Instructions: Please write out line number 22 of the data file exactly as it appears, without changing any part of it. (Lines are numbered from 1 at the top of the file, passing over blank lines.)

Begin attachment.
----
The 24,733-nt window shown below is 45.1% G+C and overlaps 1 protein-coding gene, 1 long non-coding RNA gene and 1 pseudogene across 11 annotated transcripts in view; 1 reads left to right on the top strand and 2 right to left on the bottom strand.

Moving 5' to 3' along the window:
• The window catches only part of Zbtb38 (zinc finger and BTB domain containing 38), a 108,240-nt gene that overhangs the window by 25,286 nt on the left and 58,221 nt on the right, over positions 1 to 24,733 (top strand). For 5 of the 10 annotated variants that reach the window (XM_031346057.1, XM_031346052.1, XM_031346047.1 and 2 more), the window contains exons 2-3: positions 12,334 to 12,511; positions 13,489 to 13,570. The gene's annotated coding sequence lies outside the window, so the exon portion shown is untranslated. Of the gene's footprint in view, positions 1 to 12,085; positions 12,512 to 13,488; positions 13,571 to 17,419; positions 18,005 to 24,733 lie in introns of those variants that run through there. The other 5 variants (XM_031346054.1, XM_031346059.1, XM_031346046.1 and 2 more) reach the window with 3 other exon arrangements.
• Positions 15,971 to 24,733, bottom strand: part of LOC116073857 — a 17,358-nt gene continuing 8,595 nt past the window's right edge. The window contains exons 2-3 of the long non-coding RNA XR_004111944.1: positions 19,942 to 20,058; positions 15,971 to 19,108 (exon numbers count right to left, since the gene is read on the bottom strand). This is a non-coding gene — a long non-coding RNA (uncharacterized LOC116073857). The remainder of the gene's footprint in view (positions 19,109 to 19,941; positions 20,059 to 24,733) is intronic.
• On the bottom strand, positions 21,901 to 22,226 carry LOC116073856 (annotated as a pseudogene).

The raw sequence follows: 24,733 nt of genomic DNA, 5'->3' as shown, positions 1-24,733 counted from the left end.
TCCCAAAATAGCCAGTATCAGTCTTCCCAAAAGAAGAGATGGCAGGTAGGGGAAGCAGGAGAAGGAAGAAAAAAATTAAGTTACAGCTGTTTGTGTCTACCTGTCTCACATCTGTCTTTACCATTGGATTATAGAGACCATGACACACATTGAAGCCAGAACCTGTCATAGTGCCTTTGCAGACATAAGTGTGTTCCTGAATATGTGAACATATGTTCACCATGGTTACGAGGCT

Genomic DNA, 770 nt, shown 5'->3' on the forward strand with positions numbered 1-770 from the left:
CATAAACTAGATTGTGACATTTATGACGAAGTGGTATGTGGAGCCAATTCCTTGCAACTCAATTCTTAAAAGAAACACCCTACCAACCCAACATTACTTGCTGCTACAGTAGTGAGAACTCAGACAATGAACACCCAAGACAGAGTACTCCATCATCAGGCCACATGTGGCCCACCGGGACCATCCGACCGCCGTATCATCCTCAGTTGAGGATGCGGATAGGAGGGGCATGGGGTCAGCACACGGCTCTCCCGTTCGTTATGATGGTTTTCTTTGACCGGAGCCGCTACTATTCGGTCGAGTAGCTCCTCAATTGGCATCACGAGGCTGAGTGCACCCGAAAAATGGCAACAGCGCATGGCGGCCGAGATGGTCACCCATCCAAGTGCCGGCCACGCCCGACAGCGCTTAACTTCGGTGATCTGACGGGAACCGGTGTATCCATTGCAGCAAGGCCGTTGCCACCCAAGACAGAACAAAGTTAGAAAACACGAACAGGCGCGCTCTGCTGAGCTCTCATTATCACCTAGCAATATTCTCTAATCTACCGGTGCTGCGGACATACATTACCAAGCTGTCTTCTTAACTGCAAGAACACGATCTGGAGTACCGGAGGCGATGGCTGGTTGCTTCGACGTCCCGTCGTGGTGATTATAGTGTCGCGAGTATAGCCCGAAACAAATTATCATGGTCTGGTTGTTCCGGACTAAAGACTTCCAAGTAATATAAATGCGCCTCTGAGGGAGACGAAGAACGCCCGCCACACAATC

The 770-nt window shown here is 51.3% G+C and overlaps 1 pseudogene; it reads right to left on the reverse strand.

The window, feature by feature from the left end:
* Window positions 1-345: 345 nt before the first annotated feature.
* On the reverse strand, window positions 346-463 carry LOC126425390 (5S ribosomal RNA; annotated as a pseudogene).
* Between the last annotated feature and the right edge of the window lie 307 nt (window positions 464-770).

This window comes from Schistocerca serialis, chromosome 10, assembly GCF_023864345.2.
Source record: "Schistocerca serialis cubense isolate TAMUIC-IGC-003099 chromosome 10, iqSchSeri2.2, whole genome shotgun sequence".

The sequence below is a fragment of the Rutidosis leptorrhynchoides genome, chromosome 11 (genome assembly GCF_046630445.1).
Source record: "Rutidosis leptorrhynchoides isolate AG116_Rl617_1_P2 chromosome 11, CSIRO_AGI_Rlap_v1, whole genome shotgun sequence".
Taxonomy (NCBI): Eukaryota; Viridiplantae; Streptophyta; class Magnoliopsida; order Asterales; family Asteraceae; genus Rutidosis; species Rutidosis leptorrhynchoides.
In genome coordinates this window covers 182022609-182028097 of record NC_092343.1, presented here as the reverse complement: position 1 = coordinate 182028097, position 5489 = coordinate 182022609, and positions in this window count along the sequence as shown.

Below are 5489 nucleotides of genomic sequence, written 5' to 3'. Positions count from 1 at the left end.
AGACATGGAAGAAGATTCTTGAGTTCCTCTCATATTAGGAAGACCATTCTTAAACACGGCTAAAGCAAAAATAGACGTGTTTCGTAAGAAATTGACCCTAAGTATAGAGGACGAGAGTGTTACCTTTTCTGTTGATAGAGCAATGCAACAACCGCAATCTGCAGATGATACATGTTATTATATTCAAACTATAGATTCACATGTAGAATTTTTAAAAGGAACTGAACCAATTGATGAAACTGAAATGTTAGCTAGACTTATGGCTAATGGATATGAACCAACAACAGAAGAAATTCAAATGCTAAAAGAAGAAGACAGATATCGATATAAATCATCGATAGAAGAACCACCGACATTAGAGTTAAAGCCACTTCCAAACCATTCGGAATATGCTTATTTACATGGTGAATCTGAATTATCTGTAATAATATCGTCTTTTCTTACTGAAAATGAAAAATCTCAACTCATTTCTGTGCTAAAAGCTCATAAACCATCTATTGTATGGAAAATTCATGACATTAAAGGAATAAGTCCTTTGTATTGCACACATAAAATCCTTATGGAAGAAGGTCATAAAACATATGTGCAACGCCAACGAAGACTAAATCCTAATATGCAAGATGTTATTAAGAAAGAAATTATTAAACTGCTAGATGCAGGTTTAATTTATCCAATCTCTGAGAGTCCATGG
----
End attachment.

AGACATGGAAGAAGATTCTTGAGTTCCTCTCATATTAGGAAGACCATTCTTAAACACGGCTAAAGCAAAAATAGACGTGTTTCGTAAGAAATTGACCCTAAGTATAGAGGACGAGAGTGTTACCTTTTCTGTTGATAGAGCAATGCAACAACCGCAATCTGCAGATGATACATGTTATTATATTCAAACTATAGATTCACATGTAGAATTTTTAAAAGGAACTGAACCAATTGATGAAACTGAAATGTTAGCTAGACTTATGGCTAATGGATATGAACCAACAACAGAAGAAATTCAAATGCTAAAAGAAGAAGACAGATATCGATATAAATCATCGATAGAAGAACCACCGACATTAGAGTTAAAGCCACTTCCAAACCATTCGGAATATGCTTATTTACATGGTGAATCTGAATTATCTGTAATAATATCGTCTTTTCTTACTGAAAATGAAAAATCTCAACTCATTTCTGTGCTAAAAGCTCATAAACCATCTATTGTATGGAAAATTCATGACATTAAAGGAATAAGTCCTTTGTATTGCACACATAAAATCCTTATGGAAGAAGGTCATAAAACATATGTGCAACGCCAACGAAGACTAAATCCTAATATGCAAGATGTTATTAAGAAAGAAATTATTAAACTGCTAGATGCAGGTTTAATTTATCCAATCTCTGAGAGTCCATGG